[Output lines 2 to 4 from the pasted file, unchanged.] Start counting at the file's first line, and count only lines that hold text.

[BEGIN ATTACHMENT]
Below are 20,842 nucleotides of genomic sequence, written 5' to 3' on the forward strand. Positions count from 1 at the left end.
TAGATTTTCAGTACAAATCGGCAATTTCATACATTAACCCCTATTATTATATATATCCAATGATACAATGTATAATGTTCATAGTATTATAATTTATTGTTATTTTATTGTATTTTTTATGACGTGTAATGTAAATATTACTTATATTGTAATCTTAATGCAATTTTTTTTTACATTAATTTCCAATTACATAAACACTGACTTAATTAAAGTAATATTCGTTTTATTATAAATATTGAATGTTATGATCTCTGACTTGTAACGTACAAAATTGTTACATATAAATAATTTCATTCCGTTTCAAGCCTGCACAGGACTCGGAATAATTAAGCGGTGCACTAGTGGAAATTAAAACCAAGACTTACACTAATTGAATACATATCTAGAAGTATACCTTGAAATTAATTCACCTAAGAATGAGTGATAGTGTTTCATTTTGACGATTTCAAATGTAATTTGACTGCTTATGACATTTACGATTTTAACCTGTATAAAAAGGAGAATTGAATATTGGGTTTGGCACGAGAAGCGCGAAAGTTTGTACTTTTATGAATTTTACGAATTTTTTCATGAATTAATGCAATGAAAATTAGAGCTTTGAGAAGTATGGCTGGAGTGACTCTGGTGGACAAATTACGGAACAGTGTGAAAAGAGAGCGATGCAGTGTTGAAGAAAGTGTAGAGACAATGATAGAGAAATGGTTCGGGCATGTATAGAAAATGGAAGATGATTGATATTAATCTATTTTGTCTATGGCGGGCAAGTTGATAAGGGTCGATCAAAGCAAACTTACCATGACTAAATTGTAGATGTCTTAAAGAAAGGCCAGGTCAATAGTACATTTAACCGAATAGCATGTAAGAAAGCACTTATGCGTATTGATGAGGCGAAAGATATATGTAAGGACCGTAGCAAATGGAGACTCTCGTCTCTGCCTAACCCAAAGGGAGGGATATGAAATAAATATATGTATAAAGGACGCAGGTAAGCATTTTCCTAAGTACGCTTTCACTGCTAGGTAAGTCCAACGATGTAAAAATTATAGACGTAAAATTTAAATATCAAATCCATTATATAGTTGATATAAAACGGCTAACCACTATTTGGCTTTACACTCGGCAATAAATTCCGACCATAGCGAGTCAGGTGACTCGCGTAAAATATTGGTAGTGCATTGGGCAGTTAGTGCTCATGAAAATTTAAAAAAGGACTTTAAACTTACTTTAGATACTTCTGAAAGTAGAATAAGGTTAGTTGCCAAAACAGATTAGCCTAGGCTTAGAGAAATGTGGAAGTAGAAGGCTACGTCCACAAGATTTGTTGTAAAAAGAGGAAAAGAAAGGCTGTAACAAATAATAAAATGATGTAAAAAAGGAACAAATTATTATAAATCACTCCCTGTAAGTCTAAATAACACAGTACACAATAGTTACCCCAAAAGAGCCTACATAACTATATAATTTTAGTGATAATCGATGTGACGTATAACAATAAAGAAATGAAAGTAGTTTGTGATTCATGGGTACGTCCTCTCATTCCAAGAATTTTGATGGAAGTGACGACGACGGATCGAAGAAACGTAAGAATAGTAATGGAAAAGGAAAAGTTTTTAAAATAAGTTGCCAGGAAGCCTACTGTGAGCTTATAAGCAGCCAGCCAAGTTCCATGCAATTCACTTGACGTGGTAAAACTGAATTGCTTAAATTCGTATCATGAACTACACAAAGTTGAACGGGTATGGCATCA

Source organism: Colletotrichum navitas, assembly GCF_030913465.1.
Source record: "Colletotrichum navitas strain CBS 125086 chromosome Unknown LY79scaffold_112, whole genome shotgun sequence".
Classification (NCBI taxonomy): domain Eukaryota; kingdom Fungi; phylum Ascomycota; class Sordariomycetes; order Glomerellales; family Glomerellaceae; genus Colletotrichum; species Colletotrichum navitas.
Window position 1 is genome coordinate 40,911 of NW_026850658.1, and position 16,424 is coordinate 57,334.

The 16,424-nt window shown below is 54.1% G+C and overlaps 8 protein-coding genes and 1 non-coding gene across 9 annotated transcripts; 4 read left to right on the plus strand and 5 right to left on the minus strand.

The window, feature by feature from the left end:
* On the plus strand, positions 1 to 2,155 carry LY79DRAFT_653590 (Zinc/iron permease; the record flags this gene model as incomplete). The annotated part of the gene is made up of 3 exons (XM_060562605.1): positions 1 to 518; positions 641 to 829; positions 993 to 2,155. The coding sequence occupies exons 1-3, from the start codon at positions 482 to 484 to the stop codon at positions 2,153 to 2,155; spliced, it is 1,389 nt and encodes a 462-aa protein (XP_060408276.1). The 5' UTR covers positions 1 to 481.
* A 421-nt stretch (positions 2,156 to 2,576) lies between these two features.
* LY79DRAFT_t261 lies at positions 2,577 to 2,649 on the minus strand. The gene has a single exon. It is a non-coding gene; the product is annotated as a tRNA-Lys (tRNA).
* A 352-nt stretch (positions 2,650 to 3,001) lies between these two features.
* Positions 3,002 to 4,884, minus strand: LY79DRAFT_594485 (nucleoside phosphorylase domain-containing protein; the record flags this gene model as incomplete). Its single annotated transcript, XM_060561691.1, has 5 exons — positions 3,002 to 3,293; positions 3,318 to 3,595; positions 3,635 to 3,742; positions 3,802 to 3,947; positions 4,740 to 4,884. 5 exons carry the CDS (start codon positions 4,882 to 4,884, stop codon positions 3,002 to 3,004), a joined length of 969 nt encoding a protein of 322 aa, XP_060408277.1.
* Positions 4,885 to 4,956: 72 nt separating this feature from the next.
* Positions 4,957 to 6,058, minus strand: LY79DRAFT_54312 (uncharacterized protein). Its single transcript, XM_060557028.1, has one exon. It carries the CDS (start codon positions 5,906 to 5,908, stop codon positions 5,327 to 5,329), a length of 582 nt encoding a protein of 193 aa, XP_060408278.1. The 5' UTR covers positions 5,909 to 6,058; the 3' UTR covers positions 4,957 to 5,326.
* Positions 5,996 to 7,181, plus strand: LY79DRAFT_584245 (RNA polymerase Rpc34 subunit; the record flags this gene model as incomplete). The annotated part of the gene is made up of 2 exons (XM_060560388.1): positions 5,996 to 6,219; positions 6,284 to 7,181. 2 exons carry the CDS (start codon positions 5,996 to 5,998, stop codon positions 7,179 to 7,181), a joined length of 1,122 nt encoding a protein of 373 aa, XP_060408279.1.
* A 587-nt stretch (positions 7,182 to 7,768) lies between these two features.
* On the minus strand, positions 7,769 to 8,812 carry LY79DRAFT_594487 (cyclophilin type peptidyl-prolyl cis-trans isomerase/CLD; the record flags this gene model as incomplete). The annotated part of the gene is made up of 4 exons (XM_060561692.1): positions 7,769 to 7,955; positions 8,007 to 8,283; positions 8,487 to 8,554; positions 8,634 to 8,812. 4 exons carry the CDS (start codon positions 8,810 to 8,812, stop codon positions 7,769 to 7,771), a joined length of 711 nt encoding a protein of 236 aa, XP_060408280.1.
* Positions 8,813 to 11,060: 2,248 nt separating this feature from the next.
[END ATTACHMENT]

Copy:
TAGATTTTCAGTACAAATCGGCAATTTCATACATTAACCCCTATTATTATATATATCCAATGATACAATGTATAATGTTCATAGTATTATAATTTATTGTTATTTTATTGTATTTTTTATGACGTGTAATGTAAATATTACTTATATTGTAATCTTAATGCAATTTTTTTTTACATTAATTTCCAATTACATAAACACTGACTTAATTAAAGTAATATTCGTTTTATTATAAATATTGAATGTTATGATCTCTGACTTGTAACGTACAAAATTGTTACATATAAATAATTTCATTCCGTTTCAAGCCTGCACAGGACTCGGAATAATTAAGCGGTGCACTAGTGGAAATTAAAACCAAGACTTACACTAATTGAATACATATCTAGAAGTATACCTTGAAATTAATTCACCTAAGAATGAGTGATAGTGTTTCATTTTGACGATTTCAAATGTAATTTGACTGCTTATGACATTTACGATTTTAACCTGTATAAAAAGGAGAATTGAATATTGGGTTTGGCACGAGAAGCGCGAAAGTTTGTACTTTTATGAATTTTACGAATTTTTTCATGAATTAATGCAATGAAAATTAGAGCTTTGAGAAGTATGGCTGGAGTGACTCTGGTGGACAAATTACGGAACAGTGTGAAAAGAGAGCGATGCAGTGTTGAAGAAAGTGTAGAGACAATGATAGAGAAATGGTTCGGGCATGTATAGAAAATGGAAGATGATTGATATTAATCTATTTTGTCTATGGCGGGCAAGTTGATAAGGGTCGATCAAAGCAAACTTACCATGACTAAATTGTAGATGTCTTAAAGAAAGGCCAGGTCAATAGTACATTTAACCGAATAGCATGTAAGAAAGCACTTATGCGTATTGATGAGGCGAAAGATATATGTAAGGACCGTAGCAAATGGAGACTCTCGTCTCTGCCTAACCCAAAGGGAGGGATATGAAATAAATATATGTATAAAGGACGCAGGTAAGCATTTTCCTAAGTACGCTTTCACTGCTAGGTAAGTCCAACGATGTAAAAATTATAGACGTAAAATTTAAATATCAAATCCATTATATAGTTGATATAAAACGGCTAACCACTATTTGGCTTTACACTCGGCAATAAATTCCGACCATAGCGAGTCAGGTGACTCGCGTAAAATATTGGTAGTGCATTGGGCAGTTAGTGCTCATGAAAATTTAAAAAAGGACTTTAAACTTACTTTAGATACTTCTGAAAGTAGAATAAGGTTAGTTGCCAAAACAGATTAGCCTAGGCTTAGAGAAATGTGGAAGTAGAAGGCTACGTCCACAAGATTTGTTGTAAAAAGAGGAAAAGAAAGGCTGTAACAAATAATAAAATGATGTAAAAAAGGAACAAATTATTATAAATCACTCCCTGTAAGTCTAAATAACACAGTACACAATAGTTACCCCAAAAGAGCCTACATAACTATATAATTTTAGTGATAATCGATGTGACGTATAACAATAAAGAAATGAAAGTAGTTTGTGATTCATGGGTACGTCCTCTCATTCCAAGAATTTTGATGGAAGTGACGACGACGGATCGAAGAAACGTAAGAATAGTAATGGAAAAGGAAAAGTTTTTAAAATAAGTTGCCAGGAAGCCTACTGTGAGCTTATAAGCAGCCAGCCAAGTTCCATGCAATTCACTTGACGTGGTAAAACTGAATTGCTTAAATTCGTATCATGAACTACACAAAGTTGAACGGGTATGGCATCA

Source organism: Colletotrichum navitas, assembly GCF_030913465.1.
Source record: "Colletotrichum navitas strain CBS 125086 chromosome Unknown LY79scaffold_112, whole genome shotgun sequence".